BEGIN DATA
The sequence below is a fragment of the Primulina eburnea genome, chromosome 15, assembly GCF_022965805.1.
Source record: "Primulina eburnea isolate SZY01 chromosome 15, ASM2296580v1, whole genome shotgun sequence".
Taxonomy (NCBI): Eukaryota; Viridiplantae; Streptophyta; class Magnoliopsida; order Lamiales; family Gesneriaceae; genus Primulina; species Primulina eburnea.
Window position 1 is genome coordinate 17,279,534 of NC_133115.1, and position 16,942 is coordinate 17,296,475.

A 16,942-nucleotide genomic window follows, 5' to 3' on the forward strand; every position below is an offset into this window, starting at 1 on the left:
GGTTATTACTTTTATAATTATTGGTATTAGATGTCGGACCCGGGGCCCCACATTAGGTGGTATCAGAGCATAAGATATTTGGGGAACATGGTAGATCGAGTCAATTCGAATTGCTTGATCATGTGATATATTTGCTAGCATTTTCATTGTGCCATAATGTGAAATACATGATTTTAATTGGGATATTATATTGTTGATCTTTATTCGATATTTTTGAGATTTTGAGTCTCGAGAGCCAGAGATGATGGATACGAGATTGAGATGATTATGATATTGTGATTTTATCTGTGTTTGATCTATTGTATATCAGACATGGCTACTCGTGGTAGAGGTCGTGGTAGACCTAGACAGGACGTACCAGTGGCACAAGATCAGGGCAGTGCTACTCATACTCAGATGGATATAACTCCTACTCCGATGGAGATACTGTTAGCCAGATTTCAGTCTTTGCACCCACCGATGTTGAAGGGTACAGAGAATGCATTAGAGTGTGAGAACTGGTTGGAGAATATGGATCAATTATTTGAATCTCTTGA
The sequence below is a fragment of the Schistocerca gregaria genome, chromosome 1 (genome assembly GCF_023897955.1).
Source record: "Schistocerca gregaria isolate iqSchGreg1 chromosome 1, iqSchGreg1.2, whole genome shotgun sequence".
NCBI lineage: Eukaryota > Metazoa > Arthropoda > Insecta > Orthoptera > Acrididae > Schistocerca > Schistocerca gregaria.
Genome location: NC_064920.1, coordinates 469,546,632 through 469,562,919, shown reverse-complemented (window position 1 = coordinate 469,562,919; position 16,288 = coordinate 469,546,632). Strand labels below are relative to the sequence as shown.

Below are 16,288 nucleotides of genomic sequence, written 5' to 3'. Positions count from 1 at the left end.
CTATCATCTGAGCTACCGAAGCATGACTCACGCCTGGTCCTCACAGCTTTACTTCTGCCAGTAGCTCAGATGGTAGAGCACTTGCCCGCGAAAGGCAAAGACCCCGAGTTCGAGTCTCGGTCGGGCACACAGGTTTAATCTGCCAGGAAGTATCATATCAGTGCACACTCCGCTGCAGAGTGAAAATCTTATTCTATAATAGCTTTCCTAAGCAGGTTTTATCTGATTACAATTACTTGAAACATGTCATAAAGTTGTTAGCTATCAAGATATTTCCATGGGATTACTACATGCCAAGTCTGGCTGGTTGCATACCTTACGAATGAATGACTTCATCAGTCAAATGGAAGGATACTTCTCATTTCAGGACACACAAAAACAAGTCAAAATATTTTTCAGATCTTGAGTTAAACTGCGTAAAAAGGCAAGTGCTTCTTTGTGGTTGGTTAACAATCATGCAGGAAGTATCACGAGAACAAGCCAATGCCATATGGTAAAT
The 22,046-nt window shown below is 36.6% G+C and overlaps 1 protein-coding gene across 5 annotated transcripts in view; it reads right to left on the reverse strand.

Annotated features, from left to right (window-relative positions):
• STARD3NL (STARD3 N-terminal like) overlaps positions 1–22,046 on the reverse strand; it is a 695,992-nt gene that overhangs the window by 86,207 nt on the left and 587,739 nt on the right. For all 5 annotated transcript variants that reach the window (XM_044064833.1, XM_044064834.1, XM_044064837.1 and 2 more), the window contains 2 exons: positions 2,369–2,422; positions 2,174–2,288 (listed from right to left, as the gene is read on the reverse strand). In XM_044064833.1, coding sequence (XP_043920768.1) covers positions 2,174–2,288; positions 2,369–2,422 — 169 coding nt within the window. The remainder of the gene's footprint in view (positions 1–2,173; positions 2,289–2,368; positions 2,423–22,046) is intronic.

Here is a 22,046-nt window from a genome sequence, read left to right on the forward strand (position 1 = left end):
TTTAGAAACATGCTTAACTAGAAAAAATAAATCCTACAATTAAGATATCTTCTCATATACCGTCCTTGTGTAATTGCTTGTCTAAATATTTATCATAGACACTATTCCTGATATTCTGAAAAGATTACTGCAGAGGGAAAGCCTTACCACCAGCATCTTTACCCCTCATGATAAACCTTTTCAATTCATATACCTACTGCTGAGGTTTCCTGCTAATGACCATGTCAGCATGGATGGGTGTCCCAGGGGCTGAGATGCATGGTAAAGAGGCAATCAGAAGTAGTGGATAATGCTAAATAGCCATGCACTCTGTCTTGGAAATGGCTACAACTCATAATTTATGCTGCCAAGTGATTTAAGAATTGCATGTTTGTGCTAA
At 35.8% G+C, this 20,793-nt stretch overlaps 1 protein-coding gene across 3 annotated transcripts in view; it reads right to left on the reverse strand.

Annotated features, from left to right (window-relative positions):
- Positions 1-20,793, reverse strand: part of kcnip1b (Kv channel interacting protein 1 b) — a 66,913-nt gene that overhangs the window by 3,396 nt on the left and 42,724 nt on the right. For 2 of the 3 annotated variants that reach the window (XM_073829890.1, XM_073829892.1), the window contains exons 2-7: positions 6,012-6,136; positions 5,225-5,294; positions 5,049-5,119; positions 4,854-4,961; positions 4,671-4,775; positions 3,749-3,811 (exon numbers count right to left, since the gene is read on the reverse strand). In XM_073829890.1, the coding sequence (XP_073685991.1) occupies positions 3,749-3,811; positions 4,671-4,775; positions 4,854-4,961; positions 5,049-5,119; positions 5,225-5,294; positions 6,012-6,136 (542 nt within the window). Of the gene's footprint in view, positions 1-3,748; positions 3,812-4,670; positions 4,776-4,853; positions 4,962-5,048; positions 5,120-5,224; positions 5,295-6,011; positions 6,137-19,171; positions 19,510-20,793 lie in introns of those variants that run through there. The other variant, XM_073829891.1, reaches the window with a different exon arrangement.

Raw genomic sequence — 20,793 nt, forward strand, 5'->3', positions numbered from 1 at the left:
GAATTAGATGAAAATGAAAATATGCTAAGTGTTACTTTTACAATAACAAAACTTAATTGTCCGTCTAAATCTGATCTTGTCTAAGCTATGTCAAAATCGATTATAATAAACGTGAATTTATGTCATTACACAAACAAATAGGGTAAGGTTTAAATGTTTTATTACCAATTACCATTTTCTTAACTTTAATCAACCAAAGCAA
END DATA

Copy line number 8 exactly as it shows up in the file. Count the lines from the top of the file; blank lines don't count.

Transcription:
Source record: "Schistocerca gregaria isolate iqSchGreg1 chromosome 1, iqSchGreg1.2, whole genome shotgun sequence".